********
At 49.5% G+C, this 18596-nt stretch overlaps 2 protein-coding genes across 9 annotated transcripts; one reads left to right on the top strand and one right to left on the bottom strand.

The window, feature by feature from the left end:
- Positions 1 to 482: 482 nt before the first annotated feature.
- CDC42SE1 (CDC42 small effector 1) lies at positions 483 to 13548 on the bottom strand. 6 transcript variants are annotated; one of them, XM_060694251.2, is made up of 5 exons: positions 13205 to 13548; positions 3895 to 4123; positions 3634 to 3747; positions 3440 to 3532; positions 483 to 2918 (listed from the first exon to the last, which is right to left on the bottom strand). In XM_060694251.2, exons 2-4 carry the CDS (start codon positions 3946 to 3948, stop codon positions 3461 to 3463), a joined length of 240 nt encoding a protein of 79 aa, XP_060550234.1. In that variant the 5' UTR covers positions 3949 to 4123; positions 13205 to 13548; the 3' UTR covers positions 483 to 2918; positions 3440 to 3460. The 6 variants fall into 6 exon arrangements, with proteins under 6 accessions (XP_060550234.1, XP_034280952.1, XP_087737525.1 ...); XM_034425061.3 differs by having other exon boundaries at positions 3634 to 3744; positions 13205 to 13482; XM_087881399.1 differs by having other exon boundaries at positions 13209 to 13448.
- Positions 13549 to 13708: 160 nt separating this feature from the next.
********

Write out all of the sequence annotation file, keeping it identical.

At 49.5% G+C, this 18596-nt stretch overlaps 2 protein-coding genes across 9 annotated transcripts; one reads left to right on the top strand and one right to left on the bottom strand.

The window, feature by feature from the left end:
- Positions 1 to 482: 482 nt before the first annotated feature.
- CDC42SE1 (CDC42 small effector 1) lies at positions 483 to 13548 on the bottom strand. 6 transcript variants are annotated; one of them, XM_060694251.2, is made up of 5 exons: positions 13205 to 13548; positions 3895 to 4123; positions 3634 to 3747; positions 3440 to 3532; positions 483 to 2918 (listed from the first exon to the last, which is right to left on the bottom strand). In XM_060694251.2, exons 2-4 carry the CDS (start codon positions 3946 to 3948, stop codon positions 3461 to 3463), a joined length of 240 nt encoding a protein of 79 aa, XP_060550234.1. In that variant the 5' UTR covers positions 3949 to 4123; positions 13205 to 13548; the 3' UTR covers positions 483 to 2918; positions 3440 to 3460. The 6 variants fall into 6 exon arrangements, with proteins under 6 accessions (XP_060550234.1, XP_034280952.1, XP_087737525.1 ...); XM_034425061.3 differs by having other exon boundaries at positions 3634 to 3744; positions 13205 to 13482; XM_087881399.1 differs by having other exon boundaries at positions 13209 to 13448.
- Positions 13549 to 13708: 160 nt separating this feature from the next.